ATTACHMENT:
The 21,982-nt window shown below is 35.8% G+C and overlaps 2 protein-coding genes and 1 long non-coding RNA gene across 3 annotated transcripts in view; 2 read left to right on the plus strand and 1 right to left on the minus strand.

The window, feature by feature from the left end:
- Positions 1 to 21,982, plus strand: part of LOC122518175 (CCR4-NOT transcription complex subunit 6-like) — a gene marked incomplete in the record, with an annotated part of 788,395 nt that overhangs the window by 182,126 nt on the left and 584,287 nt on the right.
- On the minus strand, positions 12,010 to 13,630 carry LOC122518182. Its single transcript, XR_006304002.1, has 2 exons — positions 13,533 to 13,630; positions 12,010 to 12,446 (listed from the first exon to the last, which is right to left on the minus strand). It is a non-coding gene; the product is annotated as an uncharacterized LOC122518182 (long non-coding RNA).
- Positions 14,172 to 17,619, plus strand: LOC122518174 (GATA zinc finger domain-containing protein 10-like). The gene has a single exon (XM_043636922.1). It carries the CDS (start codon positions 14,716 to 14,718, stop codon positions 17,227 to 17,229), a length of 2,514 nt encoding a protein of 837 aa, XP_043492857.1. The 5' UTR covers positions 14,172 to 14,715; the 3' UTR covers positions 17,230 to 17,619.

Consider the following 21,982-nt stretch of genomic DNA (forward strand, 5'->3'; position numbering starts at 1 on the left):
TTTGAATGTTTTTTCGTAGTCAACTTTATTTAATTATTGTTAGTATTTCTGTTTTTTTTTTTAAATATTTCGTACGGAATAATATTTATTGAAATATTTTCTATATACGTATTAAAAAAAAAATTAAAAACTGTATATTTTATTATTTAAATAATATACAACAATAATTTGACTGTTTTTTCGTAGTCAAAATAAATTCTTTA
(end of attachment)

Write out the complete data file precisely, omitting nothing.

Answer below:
The 21,982-nt window shown below is 35.8% G+C and overlaps 2 protein-coding genes and 1 long non-coding RNA gene across 3 annotated transcripts in view; 2 read left to right on the plus strand and 1 right to left on the minus strand.

The window, feature by feature from the left end:
- Positions 1 to 21,982, plus strand: part of LOC122518175 (CCR4-NOT transcription complex subunit 6-like) — a gene marked incomplete in the record, with an annotated part of 788,395 nt that overhangs the window by 182,126 nt on the left and 584,287 nt on the right.
- On the minus strand, positions 12,010 to 13,630 carry LOC122518182. Its single transcript, XR_006304002.1, has 2 exons — positions 13,533 to 13,630; positions 12,010 to 12,446 (listed from the first exon to the last, which is right to left on the minus strand). It is a non-coding gene; the product is annotated as an uncharacterized LOC122518182 (long non-coding RNA).
- Positions 14,172 to 17,619, plus strand: LOC122518174 (GATA zinc finger domain-containing protein 10-like). The gene has a single exon (XM_043636922.1). It carries the CDS (start codon positions 14,716 to 14,718, stop codon positions 17,227 to 17,229), a length of 2,514 nt encoding a protein of 837 aa, XP_043492857.1. The 5' UTR covers positions 14,172 to 14,715; the 3' UTR covers positions 17,230 to 17,619.

Consider the following 21,982-nt stretch of genomic DNA (forward strand, 5'->3'; position numbering starts at 1 on the left):
TTTGAATGTTTTTTCGTAGTCAACTTTATTTAATTATTGTTAGTATTTCTGTTTTTTTTTTTAAATATTTCGTACGGAATAATATTTATTGAAATATTTTCTATATACGTATTAAAAAAAAAATTAAAAACTGTATATTTTATTATTTAAATAATATACAACAATAATTTGACTGTTTTTTCGTAGTCAAAATAAATTCTTTA